It’s a movie that has grown on me and with me. When I first saw it I was probly 13 and I thought it was dumb. Just some crappy footage of a dude chasing people around in the dark. I was a Freddy guy. Saw it again in my twenties and it became pretty much my favorite movie. Back then it was VHS (not sure if it was even letterboxed) and I really believed that the raw quality of the footage was part of its magic. That it felt like a documentary, one made by crazy people.
After believing that for years I got that remastered edition that Dark Sky Films released, the one in the steel case (which I took these screengrabs from). It looked so much cleaner I wasn’t sure if I should accept it at first. Now I watch the way-more-pristine-than-that Blu-Ray and I love the movie even more as the controlled, artful craftsmanship it had always secretly been. For the moment, forget “drive-in” or “grindhouse” and think “great American film of the ’70s,” even if it’s all of those things. (read the rest of this shit…)
During my recent two-week TEXAS CHAINSAW binge I learned of the existence of this movie I’d never heard of before. It was written by Kim Henkel (co-writer of the original TEXAS CHAIN SAW MASSACRE, writer/director of part 4). It also stars Lou Perryman two years before he played the lovable loogie-spittin’ sidekick L.G. in TCSM part 2. (He was also assistant cameraman on part 1.)
But this is not a horror movie by any stretch of the imagination, in fact if I was gonna compare it to any movie it would have to be CLERKS. Because this is a low budget, 16mm black and white slice of life movie about some regular people hanging out in a bar called The Alamo. It’s the last night before it’s gonna get demolished, and almost the entire movie takes place inside, in the parking lot, or at a house right across the street. (The opening scene is the farthest you get from the Alamo, it shows one of the characters driving to The Alamo in real time.) (read the rest of this shit…)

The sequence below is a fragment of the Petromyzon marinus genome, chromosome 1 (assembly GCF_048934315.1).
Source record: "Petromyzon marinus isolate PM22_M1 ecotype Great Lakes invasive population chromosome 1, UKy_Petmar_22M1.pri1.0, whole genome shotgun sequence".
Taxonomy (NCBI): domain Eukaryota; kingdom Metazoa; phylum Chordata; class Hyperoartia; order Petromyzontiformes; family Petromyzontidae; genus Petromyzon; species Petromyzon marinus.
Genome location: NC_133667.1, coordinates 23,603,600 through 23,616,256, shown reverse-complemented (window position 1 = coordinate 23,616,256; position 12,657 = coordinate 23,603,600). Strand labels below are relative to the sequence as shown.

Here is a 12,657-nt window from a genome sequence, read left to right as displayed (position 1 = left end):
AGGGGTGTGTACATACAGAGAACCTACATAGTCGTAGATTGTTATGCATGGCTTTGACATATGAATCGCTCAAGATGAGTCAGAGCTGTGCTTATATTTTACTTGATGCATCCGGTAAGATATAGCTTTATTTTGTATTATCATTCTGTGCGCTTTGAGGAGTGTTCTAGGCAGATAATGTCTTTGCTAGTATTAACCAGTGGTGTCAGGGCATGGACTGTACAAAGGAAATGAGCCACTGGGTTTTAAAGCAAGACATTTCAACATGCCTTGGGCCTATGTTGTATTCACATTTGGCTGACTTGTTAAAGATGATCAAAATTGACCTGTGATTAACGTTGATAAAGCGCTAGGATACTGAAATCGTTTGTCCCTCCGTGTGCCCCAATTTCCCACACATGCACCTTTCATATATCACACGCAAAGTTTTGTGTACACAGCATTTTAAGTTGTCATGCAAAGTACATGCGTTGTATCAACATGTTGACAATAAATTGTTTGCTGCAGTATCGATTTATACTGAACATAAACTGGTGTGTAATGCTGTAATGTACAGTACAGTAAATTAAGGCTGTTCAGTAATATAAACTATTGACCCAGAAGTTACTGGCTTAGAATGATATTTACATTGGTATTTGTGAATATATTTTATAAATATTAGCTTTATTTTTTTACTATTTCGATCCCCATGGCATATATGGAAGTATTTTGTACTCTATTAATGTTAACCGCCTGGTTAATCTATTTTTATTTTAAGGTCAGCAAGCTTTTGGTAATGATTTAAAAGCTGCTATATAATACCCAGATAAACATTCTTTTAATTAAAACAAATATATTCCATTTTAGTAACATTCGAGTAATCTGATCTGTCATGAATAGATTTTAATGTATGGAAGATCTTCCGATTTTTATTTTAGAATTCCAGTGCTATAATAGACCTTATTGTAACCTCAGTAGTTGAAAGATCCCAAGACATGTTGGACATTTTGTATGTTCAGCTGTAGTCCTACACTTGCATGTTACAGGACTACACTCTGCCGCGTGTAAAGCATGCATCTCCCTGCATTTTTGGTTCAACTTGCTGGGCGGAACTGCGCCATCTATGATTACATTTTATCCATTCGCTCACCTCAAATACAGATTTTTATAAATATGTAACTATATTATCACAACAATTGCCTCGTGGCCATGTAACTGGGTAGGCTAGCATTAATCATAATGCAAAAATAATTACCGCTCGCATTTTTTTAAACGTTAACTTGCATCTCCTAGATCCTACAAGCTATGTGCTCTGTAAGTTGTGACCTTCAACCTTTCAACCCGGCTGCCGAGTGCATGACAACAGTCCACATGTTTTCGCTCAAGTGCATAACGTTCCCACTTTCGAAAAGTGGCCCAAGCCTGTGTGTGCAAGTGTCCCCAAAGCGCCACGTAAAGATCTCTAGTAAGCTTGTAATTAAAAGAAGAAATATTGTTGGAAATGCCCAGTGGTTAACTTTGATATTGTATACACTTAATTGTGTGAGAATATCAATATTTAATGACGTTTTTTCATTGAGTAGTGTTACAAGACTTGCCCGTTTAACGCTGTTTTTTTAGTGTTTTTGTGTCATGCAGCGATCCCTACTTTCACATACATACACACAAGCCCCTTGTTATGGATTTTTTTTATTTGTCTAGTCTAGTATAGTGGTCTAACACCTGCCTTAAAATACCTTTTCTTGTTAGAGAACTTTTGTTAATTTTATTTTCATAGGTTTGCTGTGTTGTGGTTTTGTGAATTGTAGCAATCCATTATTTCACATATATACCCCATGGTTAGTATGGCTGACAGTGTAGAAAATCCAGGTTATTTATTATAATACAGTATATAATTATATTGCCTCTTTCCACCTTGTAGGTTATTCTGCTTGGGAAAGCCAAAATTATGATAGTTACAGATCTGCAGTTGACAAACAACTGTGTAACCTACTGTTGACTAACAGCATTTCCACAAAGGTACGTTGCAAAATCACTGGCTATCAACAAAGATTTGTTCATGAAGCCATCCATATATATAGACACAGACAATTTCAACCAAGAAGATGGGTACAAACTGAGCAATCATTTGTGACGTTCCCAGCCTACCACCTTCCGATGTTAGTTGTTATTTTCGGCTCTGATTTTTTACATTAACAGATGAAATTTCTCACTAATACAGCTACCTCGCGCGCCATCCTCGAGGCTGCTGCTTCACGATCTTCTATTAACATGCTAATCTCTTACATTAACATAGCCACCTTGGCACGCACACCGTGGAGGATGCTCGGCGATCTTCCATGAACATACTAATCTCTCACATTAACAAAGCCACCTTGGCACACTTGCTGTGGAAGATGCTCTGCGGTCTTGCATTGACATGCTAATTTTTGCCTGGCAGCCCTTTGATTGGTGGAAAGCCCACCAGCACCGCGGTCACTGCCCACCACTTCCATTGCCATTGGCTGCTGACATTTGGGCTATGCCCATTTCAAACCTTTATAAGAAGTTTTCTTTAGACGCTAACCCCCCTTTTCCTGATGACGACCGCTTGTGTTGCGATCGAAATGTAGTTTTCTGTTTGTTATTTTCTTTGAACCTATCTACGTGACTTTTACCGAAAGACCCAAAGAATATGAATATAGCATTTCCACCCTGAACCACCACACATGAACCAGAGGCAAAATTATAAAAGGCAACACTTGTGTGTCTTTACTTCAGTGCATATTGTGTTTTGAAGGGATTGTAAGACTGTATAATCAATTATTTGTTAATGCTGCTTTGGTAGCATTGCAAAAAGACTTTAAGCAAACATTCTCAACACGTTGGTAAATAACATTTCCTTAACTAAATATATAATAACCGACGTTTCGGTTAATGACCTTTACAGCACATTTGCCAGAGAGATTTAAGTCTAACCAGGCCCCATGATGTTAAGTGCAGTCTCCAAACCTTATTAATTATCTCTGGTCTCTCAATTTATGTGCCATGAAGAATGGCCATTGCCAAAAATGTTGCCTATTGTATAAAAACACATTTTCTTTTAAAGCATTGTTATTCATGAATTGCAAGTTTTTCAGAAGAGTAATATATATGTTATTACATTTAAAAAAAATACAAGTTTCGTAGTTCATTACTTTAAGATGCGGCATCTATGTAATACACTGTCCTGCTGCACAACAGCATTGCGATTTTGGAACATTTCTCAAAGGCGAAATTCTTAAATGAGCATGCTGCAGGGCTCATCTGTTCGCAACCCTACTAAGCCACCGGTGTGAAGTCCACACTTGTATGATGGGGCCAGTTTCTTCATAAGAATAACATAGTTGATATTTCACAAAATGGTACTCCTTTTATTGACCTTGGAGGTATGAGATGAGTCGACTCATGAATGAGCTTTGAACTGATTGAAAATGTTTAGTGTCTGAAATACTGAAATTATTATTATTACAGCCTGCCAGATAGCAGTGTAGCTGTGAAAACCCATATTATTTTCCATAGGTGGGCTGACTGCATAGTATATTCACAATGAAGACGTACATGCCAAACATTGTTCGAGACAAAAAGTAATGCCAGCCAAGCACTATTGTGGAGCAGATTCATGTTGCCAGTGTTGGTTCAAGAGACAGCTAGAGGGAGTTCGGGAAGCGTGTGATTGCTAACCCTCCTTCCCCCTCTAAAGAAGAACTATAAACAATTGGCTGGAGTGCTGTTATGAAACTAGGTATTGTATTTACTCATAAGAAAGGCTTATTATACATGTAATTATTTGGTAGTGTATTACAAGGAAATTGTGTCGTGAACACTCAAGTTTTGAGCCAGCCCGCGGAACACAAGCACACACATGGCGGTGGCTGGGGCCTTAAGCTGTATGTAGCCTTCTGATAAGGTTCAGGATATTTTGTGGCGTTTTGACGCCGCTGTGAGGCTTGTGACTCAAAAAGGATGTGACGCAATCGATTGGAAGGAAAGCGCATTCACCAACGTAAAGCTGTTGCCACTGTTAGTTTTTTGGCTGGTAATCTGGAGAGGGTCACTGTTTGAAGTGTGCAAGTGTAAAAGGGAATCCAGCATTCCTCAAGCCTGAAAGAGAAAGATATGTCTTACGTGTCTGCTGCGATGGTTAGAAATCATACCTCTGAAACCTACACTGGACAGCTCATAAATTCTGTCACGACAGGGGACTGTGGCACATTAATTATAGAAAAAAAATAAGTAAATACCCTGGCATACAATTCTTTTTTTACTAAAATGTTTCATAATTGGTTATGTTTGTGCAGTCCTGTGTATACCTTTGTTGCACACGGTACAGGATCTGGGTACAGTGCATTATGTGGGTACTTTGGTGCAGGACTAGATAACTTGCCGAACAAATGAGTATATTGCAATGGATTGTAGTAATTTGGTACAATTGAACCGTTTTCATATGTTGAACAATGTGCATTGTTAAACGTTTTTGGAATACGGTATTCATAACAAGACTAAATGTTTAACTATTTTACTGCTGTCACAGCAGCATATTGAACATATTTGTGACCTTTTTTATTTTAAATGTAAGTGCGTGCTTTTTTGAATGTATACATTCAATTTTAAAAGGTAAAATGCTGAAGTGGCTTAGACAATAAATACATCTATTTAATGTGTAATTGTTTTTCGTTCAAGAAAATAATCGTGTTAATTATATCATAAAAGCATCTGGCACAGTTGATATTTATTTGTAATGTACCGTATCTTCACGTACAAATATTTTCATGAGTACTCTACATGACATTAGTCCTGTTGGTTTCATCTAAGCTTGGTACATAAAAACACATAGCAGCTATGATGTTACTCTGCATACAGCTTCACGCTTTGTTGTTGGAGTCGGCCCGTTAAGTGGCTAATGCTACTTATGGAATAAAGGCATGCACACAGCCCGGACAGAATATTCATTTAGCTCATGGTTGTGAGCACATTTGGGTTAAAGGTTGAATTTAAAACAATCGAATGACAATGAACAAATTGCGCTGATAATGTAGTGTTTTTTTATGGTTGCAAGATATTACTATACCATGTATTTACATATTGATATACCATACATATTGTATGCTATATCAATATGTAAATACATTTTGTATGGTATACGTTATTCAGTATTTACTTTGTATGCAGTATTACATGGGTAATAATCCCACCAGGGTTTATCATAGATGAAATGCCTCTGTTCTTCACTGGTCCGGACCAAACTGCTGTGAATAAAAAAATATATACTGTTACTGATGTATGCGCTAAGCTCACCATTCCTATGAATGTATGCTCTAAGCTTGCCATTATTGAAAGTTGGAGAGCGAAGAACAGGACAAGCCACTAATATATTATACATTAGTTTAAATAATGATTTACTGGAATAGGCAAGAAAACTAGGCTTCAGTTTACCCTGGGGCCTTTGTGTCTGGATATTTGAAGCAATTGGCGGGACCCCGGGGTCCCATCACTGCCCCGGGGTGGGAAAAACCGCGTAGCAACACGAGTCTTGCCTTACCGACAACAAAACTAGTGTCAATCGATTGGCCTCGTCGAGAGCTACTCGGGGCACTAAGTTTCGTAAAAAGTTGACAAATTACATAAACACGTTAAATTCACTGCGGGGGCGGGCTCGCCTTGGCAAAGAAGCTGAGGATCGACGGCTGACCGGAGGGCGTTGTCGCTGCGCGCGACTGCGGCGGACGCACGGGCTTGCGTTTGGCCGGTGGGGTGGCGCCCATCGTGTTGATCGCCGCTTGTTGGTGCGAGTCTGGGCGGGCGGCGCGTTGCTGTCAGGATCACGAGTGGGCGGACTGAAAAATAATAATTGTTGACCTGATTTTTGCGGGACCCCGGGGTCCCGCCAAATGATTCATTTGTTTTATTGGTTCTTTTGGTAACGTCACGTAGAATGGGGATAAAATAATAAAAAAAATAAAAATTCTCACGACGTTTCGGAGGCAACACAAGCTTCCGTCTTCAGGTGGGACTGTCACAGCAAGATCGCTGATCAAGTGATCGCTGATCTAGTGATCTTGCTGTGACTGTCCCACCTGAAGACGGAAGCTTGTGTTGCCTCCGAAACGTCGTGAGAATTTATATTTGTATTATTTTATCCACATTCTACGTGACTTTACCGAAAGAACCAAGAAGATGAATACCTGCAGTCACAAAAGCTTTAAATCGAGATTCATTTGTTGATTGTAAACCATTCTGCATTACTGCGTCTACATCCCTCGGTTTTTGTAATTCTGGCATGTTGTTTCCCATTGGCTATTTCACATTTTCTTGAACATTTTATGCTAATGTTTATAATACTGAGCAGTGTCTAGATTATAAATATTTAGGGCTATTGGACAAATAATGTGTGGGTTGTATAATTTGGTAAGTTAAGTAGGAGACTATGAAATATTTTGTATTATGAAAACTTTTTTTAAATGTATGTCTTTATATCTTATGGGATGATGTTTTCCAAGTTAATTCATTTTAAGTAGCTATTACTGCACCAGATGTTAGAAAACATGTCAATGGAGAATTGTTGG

Well in a serious bid to not hate the upcoming TEXAS CHAIN SAW remake prequel, I decided to mentally condition myself by rewatching the two bad sequels, parts 3-4. But I don’t know, maybe I’m getting soft in my old age, maybe the remake lowered the bar, maybe it’s some kind of Stockholm Syndrome deal, but this week I found out I really don’t hate these two movies like I used to. They’re not good sequels, no, but I was able to appreciate them a little more after all these years. The little fuckers are starting to grow on me.
I also realized the secret behind the failure of the sequels. Every one of them is basically a loose remake, but without all the elements that were in place to make the first one work. You can’t catch lightning in a bottle 4 times unless you’re really good with a bottle, and not even Tobe Hooper is that good with a bottle anymore. The sequels are all closer to the original than the actual remake is. They change the reason why the victims are in town, they have a different lineup for the family (and a different person playing Leatherface), and they add some new twists here and there. But they’re all basically some people come to town, get stuck at the house, they’re tormented in crazy ways, there’s the dinner scene, they escape, they battle, they get away. (read the rest of this shit…)